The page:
Liars Club

What Do I Wish I’d Known…or You’re Kidding, Right?

by Gregory Frost on April 30, 2010

in Advice for Writers,The Writing Life

“What did you wish you knew before publishing your first book or story.”

Well, I was going to say, I wish I’d known how long it would take to sell my first work of fiction. But then I thought about that and realized, no, if I’d known how long, I might have quit before I ever started.

Shadowbridge

Some years back I was teaching a workshop at a conference where Justin Cronin was the guest speaker. Cronin, like me, was a U of Iowa grad, and he talked about how, at the end of his graduate studies, with an MFA now all but secured, he had a moment of abject terror as he realized he was suddenly going to be cast out of academia. No more workshop, no more writing classes. That part of the story always reminds me of Bill Murray and Dan Ackroyd in Ghostbusters where Ackroyd explains to Murray that, really, he doesn’t want to be kicked out of academia and into the real world because out there in the real world they expect results.

In a panic, Justin Cronin said that he ran to his advisor who was also the head of the workshop. I think at that time it would have been Pat Conroy. And he explained his situation, his terror, and asked, “What should I do?”

Conroy replied, “Write for ten years.”

Cronin said it was the best advice anyone ever gave him. He left Iowa and then labored away as much as he could out there in the real world, always writing, always thinking about writing–about his story, its shape, its characters, its impact. And almost ten years later exactly, he sold his first novel.

I teach writing classes–everyone from high school students up through retirees. And nobody I tell that story to likes to hear it. The high school kids want it right now. And guess what, so do the fifty-year-olds. They want to be published today. This minute. This is understandable. But it’s not reality. Not remotely.

Lord TophetSure, there’s always going to be somebody who is the overnight success, and people will always point to her and say, “See? It could happen!” True. It could. But for every one of those, there are five gazillion people working away, thinking about writing, about their stories, their characters.

So, in a sense, I kind of wish someone had said to me what Conroy said to Cronin. Because what that really says is, “Embrace the process. Love the writing itself for itself. If you publish it, well that’s good, too. But don’t make that your goal. Make telling the best story in the world your goal–the best you know how to write. And from that learn how to write the next one better. And so on, until you write something so good you can’t believe it.” Maybe your first story will be golden. Maybe not. Don’t worry about that so much that you forget this is a craft to which you’re choosing to apprentice yourself, because you love it. It’s easy to forget that while you’re chasing the big dollar sign. Now and then, remember to remind yourself why you write.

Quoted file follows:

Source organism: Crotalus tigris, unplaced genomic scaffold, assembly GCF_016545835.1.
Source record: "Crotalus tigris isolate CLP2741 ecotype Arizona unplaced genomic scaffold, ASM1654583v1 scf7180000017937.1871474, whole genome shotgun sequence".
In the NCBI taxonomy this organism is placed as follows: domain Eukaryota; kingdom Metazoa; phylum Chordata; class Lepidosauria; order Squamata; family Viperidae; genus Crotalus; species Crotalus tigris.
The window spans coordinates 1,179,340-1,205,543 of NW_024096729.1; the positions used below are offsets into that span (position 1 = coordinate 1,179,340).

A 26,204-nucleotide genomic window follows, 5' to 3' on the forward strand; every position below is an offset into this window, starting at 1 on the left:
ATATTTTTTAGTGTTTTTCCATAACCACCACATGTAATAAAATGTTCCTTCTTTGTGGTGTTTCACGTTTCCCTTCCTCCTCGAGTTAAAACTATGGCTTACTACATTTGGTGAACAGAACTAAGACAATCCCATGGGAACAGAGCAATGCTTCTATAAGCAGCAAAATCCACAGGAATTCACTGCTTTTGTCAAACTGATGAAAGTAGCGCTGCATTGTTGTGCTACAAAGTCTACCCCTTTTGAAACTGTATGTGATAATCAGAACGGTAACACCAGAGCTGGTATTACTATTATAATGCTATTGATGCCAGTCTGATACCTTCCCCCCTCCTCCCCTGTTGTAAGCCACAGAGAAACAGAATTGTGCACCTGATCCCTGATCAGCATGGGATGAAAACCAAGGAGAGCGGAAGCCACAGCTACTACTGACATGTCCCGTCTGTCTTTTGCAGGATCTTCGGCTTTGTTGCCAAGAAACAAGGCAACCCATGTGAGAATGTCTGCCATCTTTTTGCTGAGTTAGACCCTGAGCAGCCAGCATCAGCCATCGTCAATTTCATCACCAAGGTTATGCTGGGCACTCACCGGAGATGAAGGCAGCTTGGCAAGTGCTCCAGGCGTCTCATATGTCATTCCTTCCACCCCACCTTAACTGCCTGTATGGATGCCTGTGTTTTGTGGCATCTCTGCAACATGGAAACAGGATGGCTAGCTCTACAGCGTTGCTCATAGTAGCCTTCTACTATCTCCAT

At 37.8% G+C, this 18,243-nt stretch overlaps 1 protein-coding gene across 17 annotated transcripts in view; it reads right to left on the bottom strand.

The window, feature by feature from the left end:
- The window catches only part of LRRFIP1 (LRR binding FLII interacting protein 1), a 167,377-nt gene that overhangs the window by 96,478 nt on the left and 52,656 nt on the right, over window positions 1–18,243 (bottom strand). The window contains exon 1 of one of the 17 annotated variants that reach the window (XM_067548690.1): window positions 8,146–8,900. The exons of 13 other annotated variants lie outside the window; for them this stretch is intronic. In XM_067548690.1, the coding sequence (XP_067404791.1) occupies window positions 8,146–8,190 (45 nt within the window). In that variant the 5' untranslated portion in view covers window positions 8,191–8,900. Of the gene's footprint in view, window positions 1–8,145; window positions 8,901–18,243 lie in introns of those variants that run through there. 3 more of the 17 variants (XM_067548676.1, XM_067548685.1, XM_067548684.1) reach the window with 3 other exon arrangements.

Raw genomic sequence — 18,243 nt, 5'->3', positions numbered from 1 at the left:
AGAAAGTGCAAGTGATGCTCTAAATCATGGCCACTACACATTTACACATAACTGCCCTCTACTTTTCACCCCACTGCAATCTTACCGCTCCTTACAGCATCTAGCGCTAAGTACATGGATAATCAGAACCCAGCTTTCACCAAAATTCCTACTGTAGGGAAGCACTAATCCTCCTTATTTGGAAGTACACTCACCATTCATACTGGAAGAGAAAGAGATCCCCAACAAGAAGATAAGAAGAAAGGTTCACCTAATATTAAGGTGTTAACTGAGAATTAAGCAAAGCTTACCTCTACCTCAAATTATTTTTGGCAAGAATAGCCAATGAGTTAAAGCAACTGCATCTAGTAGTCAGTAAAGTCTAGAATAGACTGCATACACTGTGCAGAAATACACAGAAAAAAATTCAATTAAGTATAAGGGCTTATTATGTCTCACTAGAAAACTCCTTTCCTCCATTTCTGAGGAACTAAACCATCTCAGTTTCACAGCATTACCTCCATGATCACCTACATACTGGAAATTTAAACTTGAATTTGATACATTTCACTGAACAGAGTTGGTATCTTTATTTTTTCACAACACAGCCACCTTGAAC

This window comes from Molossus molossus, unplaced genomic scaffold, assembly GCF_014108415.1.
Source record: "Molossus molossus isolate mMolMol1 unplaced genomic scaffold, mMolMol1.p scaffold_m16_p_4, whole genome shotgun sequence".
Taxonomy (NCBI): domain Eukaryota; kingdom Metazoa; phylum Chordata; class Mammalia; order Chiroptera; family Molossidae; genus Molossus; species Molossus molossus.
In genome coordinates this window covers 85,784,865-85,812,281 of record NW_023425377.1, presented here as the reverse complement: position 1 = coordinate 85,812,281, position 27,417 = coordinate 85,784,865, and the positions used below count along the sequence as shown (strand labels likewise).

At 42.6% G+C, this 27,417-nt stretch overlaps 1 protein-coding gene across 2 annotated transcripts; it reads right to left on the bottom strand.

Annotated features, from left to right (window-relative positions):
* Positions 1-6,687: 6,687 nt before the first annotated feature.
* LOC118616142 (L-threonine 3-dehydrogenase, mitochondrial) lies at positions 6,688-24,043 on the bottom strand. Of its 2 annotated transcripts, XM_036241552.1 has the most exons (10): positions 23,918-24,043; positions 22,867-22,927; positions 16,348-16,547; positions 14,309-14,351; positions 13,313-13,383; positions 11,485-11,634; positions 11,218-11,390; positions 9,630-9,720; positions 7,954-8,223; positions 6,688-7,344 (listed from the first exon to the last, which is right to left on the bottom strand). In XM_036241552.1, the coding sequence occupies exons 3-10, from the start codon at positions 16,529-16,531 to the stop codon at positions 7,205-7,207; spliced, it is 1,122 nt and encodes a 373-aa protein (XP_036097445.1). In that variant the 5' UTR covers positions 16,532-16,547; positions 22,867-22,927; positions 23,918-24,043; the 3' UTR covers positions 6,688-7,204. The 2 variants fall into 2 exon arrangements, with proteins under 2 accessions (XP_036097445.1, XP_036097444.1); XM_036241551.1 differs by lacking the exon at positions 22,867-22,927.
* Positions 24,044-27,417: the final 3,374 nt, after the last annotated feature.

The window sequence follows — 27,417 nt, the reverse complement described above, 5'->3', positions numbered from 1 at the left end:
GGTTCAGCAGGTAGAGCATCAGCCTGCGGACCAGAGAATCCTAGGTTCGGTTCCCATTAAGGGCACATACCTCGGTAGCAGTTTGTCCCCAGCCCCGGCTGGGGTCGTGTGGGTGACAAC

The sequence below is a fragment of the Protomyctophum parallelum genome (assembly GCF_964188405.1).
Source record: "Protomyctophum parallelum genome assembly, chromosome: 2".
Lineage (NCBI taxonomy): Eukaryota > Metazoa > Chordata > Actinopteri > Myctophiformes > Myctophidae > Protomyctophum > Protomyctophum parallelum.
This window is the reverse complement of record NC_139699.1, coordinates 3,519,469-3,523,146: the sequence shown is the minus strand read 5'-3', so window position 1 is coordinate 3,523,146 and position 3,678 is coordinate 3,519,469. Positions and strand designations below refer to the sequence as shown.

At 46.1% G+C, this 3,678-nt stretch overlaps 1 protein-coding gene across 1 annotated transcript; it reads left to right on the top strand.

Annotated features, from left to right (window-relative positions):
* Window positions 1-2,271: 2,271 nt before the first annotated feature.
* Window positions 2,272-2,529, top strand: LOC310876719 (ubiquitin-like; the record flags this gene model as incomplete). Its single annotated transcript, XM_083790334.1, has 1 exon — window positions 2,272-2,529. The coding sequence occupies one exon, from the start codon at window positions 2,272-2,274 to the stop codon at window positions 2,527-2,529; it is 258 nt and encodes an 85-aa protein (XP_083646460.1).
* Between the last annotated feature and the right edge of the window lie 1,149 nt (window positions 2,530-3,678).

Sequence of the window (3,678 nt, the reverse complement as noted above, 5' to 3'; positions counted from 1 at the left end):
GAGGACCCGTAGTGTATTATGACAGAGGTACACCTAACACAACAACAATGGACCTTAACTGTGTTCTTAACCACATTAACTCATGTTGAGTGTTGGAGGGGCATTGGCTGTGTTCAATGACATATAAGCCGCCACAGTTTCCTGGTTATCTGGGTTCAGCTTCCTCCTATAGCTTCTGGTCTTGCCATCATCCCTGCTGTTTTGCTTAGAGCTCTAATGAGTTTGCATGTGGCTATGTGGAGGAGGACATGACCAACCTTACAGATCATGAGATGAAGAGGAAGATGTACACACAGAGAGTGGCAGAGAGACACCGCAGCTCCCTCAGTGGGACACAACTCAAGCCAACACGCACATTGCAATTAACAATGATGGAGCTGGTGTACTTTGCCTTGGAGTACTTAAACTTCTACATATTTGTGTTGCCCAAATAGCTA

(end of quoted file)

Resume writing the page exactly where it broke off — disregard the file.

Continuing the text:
Your answer should be, because you have to.

Frost portraitGregory Frost is the bestselling author of Shadowbridge, Lord Tophet, Fitcher’s Brides, and the short story collection Attack of the Jazz Giants & Other Stories. His latest short fiction can be found in the anthologies Full Moon City, The Beastly Bride, and Cthulhu Reigns. He’ll be reading one of those stories on Tuesday, May 4th at the SoHo Gallery for Digital Art, 138 Sullivan Street, in New York City at around 7:30. Drop by if you’re in the neighborhood. His web site is www.gregoryfrost.com
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{ 5 comments… read them below or add one }

Jon Gibbs May 1, 2010 at 6:00 am

Great post, Greg.

Patience is a hard lesson to learn. Thanks for sharing :)

Ashley K. May 1, 2010 at 2:28 pm

I come here from Twitterland. Great post! Everyone needs to learn to have patience and if you are a writer, don’t you want to write for the rest of your life? I know I do. Ten years doesn’t seem so bad to me.

Jessie Mac June 25, 2010 at 6:40 am

Thanks for the post, Gregory. I’m just starting out and still in the process of writing my first novel. Recently I’ve been getting my head around the writer’s platform and what it involves. When you’re trying to build platform, you have your business head on and sometimes the real reason why you’re writing in the first place.

Lauren June 28, 2010 at 6:07 pm

Wow. By the sound of it, it reminds me of what an upcoming actor would have to do while waiting for a big break – take a normal job and moonlight as a thespian. Any suggestions of what a person could do in the writing world as a main job while waiting for their own “big break”?

frost June 30, 2010 at 3:31 pm

From my own experience…take a job that pays well, rather than thinking you can get by on some low-paying part-time jobs to “fill in.” With the latter you actually end up burning up more time and for much less money. If you’re going to have a job, have a real one. Second, don’t take a job in a bookstore, as you will find yourself stocking books by a lot of writers who can’t write for toffee and you will just get depressed that you’re trapped here in this bookstore while they are in print. Third, if possible make it a job that doesn’t involve writing, so that the writing part of your brain is still fresh (Of course, you should be writing before you go to work, but that isn’t always realistic). Some writers have described having a job that allowed them to run pretty much on auto pilot so that they were working out things in their fiction a lot of the time. Lighthouse keeper would be good…

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